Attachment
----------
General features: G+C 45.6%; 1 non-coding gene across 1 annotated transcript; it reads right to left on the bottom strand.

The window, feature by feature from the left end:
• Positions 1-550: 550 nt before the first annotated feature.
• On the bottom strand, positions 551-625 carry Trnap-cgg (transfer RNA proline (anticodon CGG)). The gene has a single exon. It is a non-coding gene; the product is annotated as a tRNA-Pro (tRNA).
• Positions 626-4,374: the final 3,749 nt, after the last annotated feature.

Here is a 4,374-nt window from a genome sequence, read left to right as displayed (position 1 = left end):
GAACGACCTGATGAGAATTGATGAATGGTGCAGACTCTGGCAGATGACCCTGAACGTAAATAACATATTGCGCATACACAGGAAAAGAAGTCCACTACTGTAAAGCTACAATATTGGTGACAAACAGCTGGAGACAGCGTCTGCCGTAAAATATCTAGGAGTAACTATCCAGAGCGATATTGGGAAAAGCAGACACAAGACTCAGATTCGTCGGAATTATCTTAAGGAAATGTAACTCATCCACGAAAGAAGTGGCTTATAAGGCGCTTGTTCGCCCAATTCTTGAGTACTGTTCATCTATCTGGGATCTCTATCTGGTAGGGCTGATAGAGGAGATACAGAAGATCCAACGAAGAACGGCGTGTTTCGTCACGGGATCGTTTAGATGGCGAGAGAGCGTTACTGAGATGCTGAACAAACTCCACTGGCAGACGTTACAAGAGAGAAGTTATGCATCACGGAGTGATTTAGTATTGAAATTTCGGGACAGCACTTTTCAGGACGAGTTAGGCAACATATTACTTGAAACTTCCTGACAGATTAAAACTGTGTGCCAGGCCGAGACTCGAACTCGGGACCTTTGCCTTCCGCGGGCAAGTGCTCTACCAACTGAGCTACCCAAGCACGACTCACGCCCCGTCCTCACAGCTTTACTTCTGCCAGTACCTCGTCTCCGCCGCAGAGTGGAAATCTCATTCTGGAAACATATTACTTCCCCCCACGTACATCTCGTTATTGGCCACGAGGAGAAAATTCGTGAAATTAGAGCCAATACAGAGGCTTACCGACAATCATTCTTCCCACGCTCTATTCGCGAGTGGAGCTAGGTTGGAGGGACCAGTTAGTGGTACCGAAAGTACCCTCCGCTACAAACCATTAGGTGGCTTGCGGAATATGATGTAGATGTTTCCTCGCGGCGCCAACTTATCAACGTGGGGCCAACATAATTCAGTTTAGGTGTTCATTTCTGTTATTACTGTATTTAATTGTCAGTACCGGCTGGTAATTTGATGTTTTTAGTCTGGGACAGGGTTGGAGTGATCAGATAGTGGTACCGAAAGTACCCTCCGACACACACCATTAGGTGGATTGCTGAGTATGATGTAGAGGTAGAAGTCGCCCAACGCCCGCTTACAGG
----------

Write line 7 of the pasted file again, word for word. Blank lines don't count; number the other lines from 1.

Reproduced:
GAACGACCTGATGAGAATTGATGAATGGTGCAGACTCTGGCAGATGACCCTGAACGTAAATAACATATTGCGCATACACAGGAAAAGAAGTCCACTACTGTAAAGCTACAATATTGGTGACAAACAGCTGGAGACAGCGTCTGCCGTAAAATATCTAGGAGTAACTATCCAGAGCGATATTGGGAAAAGCAGACACAAGACTCAGATTCGTCGGAATTATCTTAAGGAAATGTAACTCATCCACGAAAGAAGTGGCTTATAAGGCGCTTGTTCGCCCAATTCTTGAGTACTGTTCATCTATCTGGGATCTCTATCTGGTAGGGCTGATAGAGGAGATACAGAAGATCCAACGAAGAACGGCGTGTTTCGTCACGGGATCGTTTAGATGGCGAGAGAGCGTTACTGAGATGCTGAACAAACTCCACTGGCAGACGTTACAAGAGAGAAGTTATGCATCACGGAGTGATTTAGTATTGAAATTTCGGGACAGCACTTTTCAGGACGAGTTAGGCAACATATTACTTGAAACTTCCTGACAGATTAAAACTGTGTGCCAGGCCGAGACTCGAACTCGGGACCTTTGCCTTCCGCGGGCAAGTGCTCTACCAACTGAGCTACCCAAGCACGACTCACGCCCCGTCCTCACAGCTTTACTTCTGCCAGTACCTCGTCTCCGCCGCAGAGTGGAAATCTCATTCTGGAAACATATTACTTCCCCCCACGTACATCTCGTTATTGGCCACGAGGAGAAAATTCGTGAAATTAGAGCCAATACAGAGGCTTACCGACAATCATTCTTCCCACGCTCTATTCGCGAGTGGAGCTAGGTTGGAGGGACCAGTTAGTGGTACCGAAAGTACCCTCCGCTACAAACCATTAGGTGGCTTGCGGAATATGATGTAGATGTTTCCTCGCGGCGCCAACTTATCAACGTGGGGCCAACATAATTCAGTTTAGGTGTTCATTTCTGTTATTACTGTATTTAATTGTCAGTACCGGCTGGTAATTTGATGTTTTTAGTCTGGGACAGGGTTGGAGTGATCAGATAGTGGTACCGAAAGTACCCTCCGACACACACCATTAGGTGGATTGCTGAGTATGATGTAGAGGTAGAAGTCGCCCAACGCCCGCTTACAGG